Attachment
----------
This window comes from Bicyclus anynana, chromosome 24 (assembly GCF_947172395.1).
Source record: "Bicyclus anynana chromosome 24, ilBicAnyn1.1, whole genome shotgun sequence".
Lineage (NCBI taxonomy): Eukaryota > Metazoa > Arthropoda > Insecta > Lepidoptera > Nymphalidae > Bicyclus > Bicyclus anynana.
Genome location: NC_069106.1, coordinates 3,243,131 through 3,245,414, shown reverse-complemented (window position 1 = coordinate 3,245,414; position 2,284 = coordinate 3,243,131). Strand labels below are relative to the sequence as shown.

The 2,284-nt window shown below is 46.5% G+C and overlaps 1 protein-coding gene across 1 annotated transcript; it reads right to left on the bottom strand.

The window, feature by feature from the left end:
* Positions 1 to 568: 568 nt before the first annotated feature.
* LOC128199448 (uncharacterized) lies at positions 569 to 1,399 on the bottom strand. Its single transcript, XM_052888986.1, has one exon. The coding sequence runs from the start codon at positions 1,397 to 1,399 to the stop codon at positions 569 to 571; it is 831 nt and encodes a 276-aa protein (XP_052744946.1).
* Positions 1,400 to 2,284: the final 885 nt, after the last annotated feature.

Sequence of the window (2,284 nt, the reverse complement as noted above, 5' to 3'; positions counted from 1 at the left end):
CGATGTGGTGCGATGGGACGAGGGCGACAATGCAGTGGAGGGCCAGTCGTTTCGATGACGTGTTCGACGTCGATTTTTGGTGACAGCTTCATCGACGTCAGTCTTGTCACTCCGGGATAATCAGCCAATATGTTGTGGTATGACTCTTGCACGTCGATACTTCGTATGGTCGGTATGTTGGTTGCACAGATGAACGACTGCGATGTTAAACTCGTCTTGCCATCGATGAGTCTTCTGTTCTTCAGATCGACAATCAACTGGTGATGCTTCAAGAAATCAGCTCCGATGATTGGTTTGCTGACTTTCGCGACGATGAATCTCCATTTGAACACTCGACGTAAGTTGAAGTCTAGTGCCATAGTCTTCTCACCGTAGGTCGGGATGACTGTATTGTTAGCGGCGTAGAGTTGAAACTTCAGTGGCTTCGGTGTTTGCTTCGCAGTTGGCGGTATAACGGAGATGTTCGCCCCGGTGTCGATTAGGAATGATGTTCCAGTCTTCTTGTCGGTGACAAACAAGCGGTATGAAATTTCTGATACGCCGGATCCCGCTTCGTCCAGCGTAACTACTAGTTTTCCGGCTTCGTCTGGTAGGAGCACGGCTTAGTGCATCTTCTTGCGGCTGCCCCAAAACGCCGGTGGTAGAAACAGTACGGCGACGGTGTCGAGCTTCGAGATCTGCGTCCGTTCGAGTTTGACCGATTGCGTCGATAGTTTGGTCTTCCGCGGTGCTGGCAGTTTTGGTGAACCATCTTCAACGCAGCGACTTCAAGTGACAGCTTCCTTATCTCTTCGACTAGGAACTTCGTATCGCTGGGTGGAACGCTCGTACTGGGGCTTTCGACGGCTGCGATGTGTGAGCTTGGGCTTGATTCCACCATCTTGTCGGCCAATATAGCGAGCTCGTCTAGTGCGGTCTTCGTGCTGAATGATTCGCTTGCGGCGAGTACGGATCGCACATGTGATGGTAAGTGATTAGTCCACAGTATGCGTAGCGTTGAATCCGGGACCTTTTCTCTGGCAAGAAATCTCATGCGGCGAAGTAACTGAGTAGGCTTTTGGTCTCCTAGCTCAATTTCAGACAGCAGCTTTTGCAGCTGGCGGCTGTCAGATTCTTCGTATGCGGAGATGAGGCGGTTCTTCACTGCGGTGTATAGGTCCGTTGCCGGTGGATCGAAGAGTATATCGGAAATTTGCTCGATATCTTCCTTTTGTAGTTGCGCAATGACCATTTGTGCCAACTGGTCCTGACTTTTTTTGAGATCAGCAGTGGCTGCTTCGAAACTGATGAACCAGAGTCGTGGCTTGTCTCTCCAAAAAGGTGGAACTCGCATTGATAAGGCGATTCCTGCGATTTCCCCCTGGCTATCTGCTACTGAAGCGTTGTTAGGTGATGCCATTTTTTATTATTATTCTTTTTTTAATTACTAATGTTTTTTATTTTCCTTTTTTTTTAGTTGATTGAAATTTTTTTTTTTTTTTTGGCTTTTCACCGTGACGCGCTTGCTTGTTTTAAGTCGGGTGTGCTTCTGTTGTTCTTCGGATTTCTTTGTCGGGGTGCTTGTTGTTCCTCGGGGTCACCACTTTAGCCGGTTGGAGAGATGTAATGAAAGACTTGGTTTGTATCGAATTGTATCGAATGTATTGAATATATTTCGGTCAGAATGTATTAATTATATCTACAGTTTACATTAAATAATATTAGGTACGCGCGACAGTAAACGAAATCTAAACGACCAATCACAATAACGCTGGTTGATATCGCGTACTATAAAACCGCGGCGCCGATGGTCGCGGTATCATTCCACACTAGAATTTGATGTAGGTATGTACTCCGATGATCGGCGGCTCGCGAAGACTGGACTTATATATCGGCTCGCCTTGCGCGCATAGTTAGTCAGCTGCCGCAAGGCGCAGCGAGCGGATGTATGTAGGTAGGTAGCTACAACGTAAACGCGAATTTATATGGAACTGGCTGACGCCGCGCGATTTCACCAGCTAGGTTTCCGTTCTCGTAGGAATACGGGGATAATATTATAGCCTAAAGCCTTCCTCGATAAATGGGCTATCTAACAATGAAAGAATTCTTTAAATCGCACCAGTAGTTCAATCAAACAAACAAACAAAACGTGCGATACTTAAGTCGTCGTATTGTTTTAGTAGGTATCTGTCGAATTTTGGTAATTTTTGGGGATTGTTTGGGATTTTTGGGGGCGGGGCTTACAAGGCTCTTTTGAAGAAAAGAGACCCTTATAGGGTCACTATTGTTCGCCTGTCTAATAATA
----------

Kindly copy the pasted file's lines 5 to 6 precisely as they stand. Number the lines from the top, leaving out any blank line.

The 2,284-nt window shown below is 46.5% G+C and overlaps 1 protein-coding gene across 1 annotated transcript; it reads right to left on the bottom strand.

The window, feature by feature from the left end: